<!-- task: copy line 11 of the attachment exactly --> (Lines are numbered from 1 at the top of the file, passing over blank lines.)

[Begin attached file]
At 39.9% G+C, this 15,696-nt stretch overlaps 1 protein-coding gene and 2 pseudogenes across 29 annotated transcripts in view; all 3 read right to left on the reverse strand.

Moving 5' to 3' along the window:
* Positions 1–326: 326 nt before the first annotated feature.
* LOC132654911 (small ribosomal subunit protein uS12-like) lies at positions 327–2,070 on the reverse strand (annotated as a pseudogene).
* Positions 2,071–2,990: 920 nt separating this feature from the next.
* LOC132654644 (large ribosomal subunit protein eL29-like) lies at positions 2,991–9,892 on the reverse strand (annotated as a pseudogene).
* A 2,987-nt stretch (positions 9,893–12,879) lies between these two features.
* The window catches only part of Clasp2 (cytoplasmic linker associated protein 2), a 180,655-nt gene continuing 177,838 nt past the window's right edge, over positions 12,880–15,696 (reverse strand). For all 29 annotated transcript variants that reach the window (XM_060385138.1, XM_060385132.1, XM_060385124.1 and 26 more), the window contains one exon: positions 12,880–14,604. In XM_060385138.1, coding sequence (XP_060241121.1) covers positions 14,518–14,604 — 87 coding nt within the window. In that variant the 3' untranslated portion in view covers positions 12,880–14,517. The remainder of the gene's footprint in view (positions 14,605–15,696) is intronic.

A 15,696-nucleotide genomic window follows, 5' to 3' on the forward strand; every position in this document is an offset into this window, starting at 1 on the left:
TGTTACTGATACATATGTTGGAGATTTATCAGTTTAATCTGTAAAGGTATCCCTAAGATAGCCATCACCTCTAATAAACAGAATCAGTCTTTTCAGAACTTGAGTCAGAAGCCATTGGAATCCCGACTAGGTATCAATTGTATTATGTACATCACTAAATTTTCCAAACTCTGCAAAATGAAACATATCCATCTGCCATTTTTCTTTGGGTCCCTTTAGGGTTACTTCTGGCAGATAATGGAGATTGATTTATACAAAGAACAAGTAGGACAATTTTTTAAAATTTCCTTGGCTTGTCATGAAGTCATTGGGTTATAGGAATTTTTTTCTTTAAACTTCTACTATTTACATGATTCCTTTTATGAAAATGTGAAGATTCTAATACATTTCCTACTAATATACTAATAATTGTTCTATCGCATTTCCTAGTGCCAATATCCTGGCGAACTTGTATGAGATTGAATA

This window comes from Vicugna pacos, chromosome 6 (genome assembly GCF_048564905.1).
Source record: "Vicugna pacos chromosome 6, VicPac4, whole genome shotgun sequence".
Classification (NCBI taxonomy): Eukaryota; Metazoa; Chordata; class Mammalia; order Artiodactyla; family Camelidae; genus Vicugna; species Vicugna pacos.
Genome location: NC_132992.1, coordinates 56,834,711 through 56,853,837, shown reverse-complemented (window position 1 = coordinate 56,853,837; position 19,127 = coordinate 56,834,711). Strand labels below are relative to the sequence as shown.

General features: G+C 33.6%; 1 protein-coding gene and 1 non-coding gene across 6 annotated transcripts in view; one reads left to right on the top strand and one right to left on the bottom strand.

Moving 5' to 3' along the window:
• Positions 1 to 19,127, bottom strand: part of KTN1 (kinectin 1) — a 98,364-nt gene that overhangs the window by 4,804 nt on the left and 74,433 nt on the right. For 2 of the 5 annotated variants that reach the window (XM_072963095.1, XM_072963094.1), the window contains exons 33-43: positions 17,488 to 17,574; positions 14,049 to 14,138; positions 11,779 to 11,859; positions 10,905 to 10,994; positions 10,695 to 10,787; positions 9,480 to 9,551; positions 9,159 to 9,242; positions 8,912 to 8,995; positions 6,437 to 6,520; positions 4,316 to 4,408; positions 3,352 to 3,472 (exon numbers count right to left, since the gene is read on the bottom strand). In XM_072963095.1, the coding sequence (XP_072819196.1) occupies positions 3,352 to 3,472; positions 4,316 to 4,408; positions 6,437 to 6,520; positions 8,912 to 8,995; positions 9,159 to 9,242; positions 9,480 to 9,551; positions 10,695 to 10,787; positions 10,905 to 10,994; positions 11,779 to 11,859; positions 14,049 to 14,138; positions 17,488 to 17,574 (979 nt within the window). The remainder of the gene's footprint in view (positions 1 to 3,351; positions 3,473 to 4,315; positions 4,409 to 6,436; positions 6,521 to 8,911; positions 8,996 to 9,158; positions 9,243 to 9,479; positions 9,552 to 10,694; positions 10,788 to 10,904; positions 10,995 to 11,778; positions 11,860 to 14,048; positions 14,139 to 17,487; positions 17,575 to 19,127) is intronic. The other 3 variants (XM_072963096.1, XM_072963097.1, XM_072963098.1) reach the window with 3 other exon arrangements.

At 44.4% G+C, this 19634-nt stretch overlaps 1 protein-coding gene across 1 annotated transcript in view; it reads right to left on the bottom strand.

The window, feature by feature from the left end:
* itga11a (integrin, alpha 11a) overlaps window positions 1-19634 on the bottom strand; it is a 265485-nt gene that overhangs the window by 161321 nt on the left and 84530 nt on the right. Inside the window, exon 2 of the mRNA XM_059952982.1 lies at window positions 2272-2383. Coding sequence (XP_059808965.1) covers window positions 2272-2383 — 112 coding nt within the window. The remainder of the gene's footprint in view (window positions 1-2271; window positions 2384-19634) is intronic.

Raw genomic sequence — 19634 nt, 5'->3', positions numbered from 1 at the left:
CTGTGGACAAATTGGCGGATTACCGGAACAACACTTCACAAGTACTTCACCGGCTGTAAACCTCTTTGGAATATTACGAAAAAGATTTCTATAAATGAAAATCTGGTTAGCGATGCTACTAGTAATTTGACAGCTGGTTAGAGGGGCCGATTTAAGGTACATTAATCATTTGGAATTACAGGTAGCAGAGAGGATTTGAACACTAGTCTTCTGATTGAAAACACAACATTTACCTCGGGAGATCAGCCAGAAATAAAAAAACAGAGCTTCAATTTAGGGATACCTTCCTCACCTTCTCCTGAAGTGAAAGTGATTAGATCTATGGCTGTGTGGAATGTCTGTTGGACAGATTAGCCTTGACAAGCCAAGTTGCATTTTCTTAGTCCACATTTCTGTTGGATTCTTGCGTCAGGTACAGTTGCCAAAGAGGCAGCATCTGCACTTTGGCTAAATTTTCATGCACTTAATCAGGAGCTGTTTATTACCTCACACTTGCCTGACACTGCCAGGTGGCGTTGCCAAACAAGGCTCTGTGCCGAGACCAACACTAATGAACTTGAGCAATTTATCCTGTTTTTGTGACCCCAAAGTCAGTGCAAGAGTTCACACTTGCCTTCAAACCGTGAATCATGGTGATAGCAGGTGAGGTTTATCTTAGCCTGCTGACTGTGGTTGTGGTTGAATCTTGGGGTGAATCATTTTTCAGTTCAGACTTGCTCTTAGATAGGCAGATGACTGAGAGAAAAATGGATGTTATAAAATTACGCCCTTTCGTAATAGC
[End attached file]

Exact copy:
This window comes from Vicugna pacos, chromosome 6 (genome assembly GCF_048564905.1).